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While President Obama's plan to find alternatives to storing high-level nuclear waste at Yucca Mountain, Nev., is grabbing headlines, another problem has begun threatening license applications for new reactors.
What can be done with low-level nuclear waste?
There are dwindling places to put low-level nuclear waste – contaminated resins, filters, wood, paper, plastics, pipes, structural steel and pressure vessels that can be hazardous for up to 500 years. And nuclear-power opponent groups are filing and winning legal fights to force utilities to present disposal plans for low-level waste before they can build a new reactor.
"I'm going to argue low-level waste is a bigger issue than high-level waste right now," Edward Sproat, then-director of the Energy Department's Office of Civilian Radioactive Waste Management, warned at a Center for Strategic and International Studies event last fall.
While the nuclear industry is unhappy about Yucca Mountain's impending demise, officials recognize it will not immediately threaten the 17 license applications filed for new reactors. The Nuclear Regulatory Commission has determined that spent fuel can be stored on-site for the next century and is reviewing a possible extension of that.
But the low-level waste problem is already affecting reactor applications.
The Southern Alliance for Clean Energy this month won a legal contention from the Atomic Safety and Licensing Board against Southern Nuclear Operating's Vogtle reactor license application for Georgia. The same contention has already been granted in reviews of the Tennessee Valley Authority's Bellefonte application in Alabama; Unistar's Calvert Cliffs, Md., application; and Dominion Power's North Anna application in Virginia.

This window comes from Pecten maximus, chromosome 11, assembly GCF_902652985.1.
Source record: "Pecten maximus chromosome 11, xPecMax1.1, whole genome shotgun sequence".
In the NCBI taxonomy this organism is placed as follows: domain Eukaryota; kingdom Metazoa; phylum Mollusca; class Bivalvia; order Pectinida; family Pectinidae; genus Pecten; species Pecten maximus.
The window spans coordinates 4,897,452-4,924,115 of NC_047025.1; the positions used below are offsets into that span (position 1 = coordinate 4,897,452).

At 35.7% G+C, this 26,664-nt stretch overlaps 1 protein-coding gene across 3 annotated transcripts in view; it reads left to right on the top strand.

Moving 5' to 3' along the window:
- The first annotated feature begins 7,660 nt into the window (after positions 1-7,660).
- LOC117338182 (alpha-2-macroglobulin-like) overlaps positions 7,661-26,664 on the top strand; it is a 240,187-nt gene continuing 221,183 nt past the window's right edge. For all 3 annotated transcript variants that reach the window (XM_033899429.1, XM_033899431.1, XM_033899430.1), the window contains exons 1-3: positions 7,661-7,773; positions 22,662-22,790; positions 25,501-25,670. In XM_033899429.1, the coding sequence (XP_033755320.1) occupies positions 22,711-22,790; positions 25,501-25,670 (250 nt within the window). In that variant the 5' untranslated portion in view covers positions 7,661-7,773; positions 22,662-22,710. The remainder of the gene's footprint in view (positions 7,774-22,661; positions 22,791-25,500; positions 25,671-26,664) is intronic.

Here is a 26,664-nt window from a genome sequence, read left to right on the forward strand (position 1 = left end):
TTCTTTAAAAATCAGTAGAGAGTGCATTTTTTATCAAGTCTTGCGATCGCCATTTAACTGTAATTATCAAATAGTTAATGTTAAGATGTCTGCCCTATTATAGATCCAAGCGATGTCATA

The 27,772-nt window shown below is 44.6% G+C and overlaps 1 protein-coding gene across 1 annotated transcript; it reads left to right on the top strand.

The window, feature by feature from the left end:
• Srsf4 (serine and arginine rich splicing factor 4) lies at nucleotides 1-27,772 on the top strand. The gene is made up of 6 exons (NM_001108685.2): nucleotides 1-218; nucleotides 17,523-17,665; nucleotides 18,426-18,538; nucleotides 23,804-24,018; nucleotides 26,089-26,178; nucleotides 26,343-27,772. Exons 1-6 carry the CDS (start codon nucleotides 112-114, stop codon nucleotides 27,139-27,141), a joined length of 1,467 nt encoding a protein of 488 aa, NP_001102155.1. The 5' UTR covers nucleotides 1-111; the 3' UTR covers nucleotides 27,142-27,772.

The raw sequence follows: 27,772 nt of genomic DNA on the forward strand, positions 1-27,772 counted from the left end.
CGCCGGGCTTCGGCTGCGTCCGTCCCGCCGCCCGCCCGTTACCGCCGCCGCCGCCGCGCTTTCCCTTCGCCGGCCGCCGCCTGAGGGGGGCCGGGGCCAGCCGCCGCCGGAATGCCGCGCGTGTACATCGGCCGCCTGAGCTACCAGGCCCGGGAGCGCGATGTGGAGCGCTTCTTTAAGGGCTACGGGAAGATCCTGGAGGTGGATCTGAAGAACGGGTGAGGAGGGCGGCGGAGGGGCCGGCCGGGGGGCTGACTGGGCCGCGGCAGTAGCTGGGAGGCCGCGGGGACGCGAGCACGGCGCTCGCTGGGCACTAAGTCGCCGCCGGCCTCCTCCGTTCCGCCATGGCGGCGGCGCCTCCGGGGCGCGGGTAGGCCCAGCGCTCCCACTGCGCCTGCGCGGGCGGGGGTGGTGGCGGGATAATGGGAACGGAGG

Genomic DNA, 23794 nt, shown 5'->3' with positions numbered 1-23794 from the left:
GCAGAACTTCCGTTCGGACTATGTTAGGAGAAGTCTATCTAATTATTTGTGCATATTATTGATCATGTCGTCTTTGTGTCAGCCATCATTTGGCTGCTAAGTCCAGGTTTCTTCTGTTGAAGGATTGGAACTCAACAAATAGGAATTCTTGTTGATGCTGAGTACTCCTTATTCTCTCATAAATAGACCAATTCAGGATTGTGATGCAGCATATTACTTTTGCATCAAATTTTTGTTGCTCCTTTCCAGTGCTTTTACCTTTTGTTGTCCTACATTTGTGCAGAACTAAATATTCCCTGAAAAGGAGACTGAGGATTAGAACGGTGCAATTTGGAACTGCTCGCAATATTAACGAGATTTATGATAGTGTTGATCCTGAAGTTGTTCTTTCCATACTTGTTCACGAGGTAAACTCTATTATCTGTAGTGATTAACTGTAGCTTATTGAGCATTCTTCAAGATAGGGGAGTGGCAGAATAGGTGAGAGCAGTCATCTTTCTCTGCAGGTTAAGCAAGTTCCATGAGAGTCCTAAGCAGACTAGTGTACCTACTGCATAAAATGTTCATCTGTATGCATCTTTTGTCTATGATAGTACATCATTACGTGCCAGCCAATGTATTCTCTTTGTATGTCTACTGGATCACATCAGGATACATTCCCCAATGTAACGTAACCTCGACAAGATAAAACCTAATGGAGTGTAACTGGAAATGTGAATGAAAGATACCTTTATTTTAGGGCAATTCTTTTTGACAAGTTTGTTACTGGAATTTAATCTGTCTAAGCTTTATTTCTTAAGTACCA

Advocacy groups plan to similarly contest Progress Energy's Levy County, Fla., application and have already filed against Detroit Edison's Fermi application.
Sara Barczak, program director for the Southern Alliance, said the focus on low-level waste represents a significant shift for regulators and utilities. "I think most people, when they see 'low level,' they say, 'Oh, low level of radioactivity,' but the definition of low level is so broad," she said.
U.S. low-level waste comes from a wide range of places, including hospitals and laboratories, but the greatest – and most toxic – volume is produced by the Energy Department and the 104 commercial nuclear reactors.
Toxic for up to 100 years, Class A waste has just three storage options – sites at Clive, Utah; Richland, Wash.; and Barnwell, S.C. Only Richland and Barnwell accept Class B waste, which is toxic for up to 300 years, and Class C, toxic up to 500 years.
But there is another complication: Barnwell closed its gates to all states but Connecticut, New Jersey and South Carolina last summer. And Richland only accepts waste from 11 states in the Northwest and Rocky Mountain compacts.
That means 36 states with reactors, hospitals and other industry with radioactive materials have no place to send much of their waste.
Existing disposal facilities have adequate capacity for most low-level radioactive waste and are accessible to waste generators in the short term, but constraints on the long-term disposal of class B and C wastes have become clear, according to a report by the Government Accountability Office last year.
"The nuclear industry has really been hiding their head in the sand about the waste for all issues," said Michael Mariotte, executive director of the nonprofit Nuclear Information and Resource Service, which opposes nuclear power.
Mariotte said utilities that want to build new reactors have known for 10 years that Barnwell would close but failed to include on-site storage or options for handling low-level radioactive waste in their license applications.